Ways to make your Deepavali smokeless

Bengalureans are coming up with innovations to make the festival less hazardous and less polluting

Many in Bengaluru are looking for eco-friendly alternatives to conventional firecrackers this season. Metrolife compiles some initiatives.

Crackers that turn into plants

Roshan Ray, founder of Seed Paper India, came up with an idea of plantable firecrackers last Deepavali; instead of bursting crackers, you sow cracker replicas and turn them into plants.

His personal experience inspired him to come up with this idea with the objective of promoting safety.

As a child, Roshan suffered from burns while lighting a flower pot. That prompted him to think of ways to make the festivities less hazardous.

“Last year, there were about 50 burns cases and 70 eye injury cases in Bengaluru. With this initiative, we are trying to change people’s perception about crackers,” he says.

Roshan is making bombs and rockets from recycled paper and cotton waste, with seeds embedded in them. The seeds vary from vegetables and fruits to herbs.

“For rockets, we have used marigold seeds, similarly, bijli bomb and chakras grow into tulsi plants, and the hydrogen bomb into a tomato plant,” he says.

The colours used are organic, made, for instance, from beetroot juice and spinach.

“Instead of bursting ‘patakis’, you can now grow and eat them. It’s high time we celebrated Deepavali with minimal environmental consequences,” says Roshan.

Eggcellent ‘pataka’ 

Vinesh Johny of Lavonne Academy of Baking Science and Pastry Arts, recently posted an intriguing ‘egg pataka’ on his Instagram. Adorned with little firecrackers, it was touted as an alternative to bursting crackers.

“I made it a gifting alternative to the traditional box of chocolates and Indian sweets,” says Vinesh.
The egg is hollow and made of chocolate; it is filled with an assortment of confectionaries, truffles and caramels. He took the idea from Easter eggs that depict new beginnings, “I thought the essence of Deepavali is the same, and breaking into an egg full of goodies would give the same delight as a cracker.”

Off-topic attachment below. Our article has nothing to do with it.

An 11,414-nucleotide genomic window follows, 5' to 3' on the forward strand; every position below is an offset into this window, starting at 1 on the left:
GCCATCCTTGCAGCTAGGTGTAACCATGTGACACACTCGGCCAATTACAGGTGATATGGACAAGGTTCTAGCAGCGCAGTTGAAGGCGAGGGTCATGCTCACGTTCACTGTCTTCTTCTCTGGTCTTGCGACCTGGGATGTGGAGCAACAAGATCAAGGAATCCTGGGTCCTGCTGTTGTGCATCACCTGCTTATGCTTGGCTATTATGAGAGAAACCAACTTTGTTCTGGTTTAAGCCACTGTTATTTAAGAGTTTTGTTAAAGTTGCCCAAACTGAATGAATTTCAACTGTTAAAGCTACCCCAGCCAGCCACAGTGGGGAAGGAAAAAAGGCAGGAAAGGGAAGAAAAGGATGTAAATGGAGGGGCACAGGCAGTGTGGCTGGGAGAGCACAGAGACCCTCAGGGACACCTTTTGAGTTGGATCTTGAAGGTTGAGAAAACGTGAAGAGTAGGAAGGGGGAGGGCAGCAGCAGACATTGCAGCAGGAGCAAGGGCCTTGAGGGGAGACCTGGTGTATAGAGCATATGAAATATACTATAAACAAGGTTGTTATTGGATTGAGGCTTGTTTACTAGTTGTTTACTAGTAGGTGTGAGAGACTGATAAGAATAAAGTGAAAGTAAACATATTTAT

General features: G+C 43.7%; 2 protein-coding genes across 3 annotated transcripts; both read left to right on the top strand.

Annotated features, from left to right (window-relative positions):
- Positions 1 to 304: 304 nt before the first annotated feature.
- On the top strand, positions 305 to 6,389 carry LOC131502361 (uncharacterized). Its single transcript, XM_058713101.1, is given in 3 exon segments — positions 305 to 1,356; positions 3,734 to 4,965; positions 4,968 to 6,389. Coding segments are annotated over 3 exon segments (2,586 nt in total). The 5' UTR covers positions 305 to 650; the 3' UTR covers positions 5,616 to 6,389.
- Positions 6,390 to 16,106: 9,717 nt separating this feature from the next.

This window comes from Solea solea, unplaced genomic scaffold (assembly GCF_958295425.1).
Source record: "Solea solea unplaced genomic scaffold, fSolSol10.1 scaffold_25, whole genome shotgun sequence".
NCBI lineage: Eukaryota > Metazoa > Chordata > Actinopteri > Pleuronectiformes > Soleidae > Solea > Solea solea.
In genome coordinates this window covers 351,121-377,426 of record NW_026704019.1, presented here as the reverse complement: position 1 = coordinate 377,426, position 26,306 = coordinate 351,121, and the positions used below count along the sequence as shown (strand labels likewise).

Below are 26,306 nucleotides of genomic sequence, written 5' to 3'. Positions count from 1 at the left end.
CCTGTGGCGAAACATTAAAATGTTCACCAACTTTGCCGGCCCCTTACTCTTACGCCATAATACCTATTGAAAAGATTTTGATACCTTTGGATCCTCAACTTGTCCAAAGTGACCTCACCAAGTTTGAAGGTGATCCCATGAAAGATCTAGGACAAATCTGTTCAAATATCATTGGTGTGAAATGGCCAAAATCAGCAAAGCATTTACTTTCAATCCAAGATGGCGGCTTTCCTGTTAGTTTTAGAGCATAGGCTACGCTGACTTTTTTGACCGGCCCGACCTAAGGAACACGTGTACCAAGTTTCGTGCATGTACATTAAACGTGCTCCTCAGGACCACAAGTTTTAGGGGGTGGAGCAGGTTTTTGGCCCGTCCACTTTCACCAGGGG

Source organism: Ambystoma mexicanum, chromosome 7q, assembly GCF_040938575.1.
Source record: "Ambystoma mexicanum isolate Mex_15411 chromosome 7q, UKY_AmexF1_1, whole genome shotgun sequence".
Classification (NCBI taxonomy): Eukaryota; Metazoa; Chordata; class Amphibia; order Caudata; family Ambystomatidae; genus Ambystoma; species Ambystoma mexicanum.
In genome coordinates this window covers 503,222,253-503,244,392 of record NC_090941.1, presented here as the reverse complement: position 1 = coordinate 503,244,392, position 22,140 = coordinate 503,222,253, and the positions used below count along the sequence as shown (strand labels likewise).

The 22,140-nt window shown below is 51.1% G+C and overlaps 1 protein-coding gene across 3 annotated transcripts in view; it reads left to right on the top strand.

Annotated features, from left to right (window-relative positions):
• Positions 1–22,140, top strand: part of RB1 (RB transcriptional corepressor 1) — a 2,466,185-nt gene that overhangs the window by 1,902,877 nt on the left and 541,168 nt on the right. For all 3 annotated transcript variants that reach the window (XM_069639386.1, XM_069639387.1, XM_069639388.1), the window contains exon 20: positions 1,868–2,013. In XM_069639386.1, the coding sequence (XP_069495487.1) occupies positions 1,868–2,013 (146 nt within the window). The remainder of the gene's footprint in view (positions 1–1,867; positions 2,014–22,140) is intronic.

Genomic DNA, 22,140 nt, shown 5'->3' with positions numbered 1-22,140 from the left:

The size is that of an Ostrich egg and it is priced at Rs 950. “We only made 40 eggs and all of them have been booked,” says Vinesh.

Edible bombs and sweet ‘bijlis’ 

The last few days have been busy for home baker Rina Chakravarty. Usually, Deepavali is a busy time, and the buzz this time is chocolates that look like crackers.

Rina has made chocolates in the shape of lamps, and the idea is to make gifts that look like crackers.

“We, as a family, have reduced bursting crackers over the years. This time, I am making chocolates with various flavours and shapes,” she says.

Wallet factor

A box of six assorted chocolates costs Rs 200, with flavours varying from paan, roasted almond, roasted coconut and caramel, orange blast and liquor.

Rina is on Instagram with the name of @sweettooth.doyouhaveone

Origami swag instead of smoke

Mahesh Kukreja began trying his hand at paper art in 1993.

With all the buzz around an eco-friendly Deepavali, he decided to create origami crackers. “If I can make even one person switch from polluting crackers, I’d consider that a win,” he says.

His ‘origami cracker’ is made with two long strips of paper, and when you snap it, it makes a loud noise. Yes, we tried it and got quite some startled looks in office.

You can make these with any kind of paper, including handbills and old newspapers.

The sound varies on the basis of the paper used.

An origami cracker can be used at least a hundred times. 

Wallet factor

A box of seed crackers: Rs 450 to Rs 650.

The box also contains organic fertiliser, made of coconut fibre.

How to make a paper cracker

Cut an A4 sized piece of paper vertically in half. You get two long strips. 

Fold and unfold strips horizontally and vertically in half, making creases in the form of a plus.

Take a strip and fold longer edges to the centre.

Fold in half vertically.

Repeat step 3 and 4 with the other strip of paper.

Fasten both pieces of paper together, keeping one over the other and taping the edges. Your origami cracker is ready, push the taped ages towards the centre and pull apart quickly to make a noise. The loudness depends on the quickness of the pull.

 

DH Newsletter Privacy Policy Get top news in your inbox daily
GET IT
Comments (+)